- Ask all electricians to show their Part P certification if they are working in either the kitchen, bathroom of outside.

The Grey Area

How a tradesman works out a job price and how YOU can check his quotation

It's a simple process based upon a simple theory:

Below is the
"Pricing Formula" that all Tradesmen, including ourselves at The Building Sheriff, use when pricing building jobs.

Cost of Total Tradesman Man-Days + Cost of Total Labourer Man-Days + Cost of Materials = Price of Job!

Therefore a 2 day job for a tradesman and a labourer will cost 2 x £160.00 (or appropriate rate) + 2 x £100 (labourer on £100 per day) + £200 (example material cost) = £320+ £200+ £200 = £720 Total Job Cost

How this helps you
1. When a tradesman comes to price a job, ask him to break down his costing into SEPARATE PRICES for labour and material costs.

2. When you receive his quotation (NEVER accept an estimate) call him and ask him how many days the job will take and how many tradesmen and labourers he will be employing during that period.

3. Ask him what he charges as a day rate - (say you might want him to do the job on a day rate if he asks why). (In today's economic climate, if he charges more that £160.00 per day, I would seek alternative tradesmen immediately).

4. Multiply the number of tradesmen-days by his day rate and multiply the number of labourer-days by £100 (this is generous).

5. Add the Tradesman and Labour totals together.

6. Compare this to the figure for labour costs in his quotation and see how accurate and fair his price is.

7. If there is a large difference - GO ELSEWHERE! I never would recommend trying to get him to reduce his price - why was he charging so much in the first place?


The following are vital questions you must ask when engaging the services of a builder or any type of tradesman.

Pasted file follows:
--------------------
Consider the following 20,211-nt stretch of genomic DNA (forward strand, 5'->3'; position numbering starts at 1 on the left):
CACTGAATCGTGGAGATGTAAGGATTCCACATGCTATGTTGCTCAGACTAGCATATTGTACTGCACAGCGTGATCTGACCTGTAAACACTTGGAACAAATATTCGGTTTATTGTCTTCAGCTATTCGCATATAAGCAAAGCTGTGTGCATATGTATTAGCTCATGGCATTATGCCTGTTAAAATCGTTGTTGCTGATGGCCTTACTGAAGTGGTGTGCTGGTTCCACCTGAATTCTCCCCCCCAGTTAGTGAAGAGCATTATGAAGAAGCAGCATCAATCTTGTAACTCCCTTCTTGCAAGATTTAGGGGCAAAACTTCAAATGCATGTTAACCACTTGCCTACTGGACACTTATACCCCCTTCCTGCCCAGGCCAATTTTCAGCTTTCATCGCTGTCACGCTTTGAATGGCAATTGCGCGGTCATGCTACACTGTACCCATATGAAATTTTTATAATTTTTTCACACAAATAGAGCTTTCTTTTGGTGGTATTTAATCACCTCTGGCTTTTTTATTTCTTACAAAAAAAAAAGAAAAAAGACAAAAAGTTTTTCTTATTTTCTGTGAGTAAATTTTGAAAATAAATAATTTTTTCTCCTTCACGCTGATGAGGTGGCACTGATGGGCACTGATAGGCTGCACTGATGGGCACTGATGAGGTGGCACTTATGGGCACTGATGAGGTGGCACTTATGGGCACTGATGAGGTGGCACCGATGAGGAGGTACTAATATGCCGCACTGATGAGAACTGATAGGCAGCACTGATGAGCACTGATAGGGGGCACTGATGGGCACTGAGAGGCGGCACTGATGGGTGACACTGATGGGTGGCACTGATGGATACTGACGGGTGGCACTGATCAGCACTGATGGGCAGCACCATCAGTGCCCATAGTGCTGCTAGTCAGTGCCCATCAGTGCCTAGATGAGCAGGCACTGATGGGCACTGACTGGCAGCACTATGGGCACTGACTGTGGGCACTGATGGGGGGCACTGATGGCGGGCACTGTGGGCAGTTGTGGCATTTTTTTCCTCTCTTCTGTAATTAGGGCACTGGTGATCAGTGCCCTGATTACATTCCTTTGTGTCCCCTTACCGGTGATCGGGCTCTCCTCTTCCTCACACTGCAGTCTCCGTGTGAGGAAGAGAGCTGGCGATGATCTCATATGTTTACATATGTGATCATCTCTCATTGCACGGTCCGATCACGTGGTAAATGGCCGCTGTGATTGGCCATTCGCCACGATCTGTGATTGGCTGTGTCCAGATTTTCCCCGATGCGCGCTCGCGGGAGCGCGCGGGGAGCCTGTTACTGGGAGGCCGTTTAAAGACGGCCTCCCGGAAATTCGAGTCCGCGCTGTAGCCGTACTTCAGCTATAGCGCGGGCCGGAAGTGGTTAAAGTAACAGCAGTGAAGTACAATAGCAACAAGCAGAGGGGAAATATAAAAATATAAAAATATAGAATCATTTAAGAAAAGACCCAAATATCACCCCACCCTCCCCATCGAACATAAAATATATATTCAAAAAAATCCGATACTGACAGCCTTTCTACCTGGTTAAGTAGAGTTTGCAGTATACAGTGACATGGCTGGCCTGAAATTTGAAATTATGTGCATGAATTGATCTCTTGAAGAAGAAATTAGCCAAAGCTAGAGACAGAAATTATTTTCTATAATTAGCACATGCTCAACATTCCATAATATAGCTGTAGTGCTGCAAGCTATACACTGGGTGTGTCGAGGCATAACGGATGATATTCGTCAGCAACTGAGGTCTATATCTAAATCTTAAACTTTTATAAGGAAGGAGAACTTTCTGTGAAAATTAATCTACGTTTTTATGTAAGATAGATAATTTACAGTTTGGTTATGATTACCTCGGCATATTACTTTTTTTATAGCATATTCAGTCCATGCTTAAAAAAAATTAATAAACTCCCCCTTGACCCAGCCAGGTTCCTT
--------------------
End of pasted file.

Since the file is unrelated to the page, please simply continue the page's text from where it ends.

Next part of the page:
1. Do you give a free written quotation (not an estimate)?

2. Do you have Public Liability insurance and will your quotation state this?

3. Do you give a guarantee and what is its duration? (Will it be worth the paper it’s written on)?

4. Do you charge VAT? If so does your quotation state your VAT number?

5. Will your personally be carrying out the work or will you sub-contract?

6. Will you be on site for the duration of the works (not leaving to do another job at the same time/in between)?

7. What will your projected start date be, will this be stated on your quotation?

8. How long do you anticipate the job will take?

9. Will your quotation state that all materials are to be provided by yourselves?
(other than those which have been agreed to be supplied by the client).

10. Will you require use of the house facilities?

11. Will your quotation state that all waste materials will be removed from site?

12. Will your quotation state that you will leave the house clean and tidy every evening?

13. Will your quotation state payment procedures? (Progression of any interim payments and when final payment is expected)?

14. Always insist on SIGNED receipts for all payments.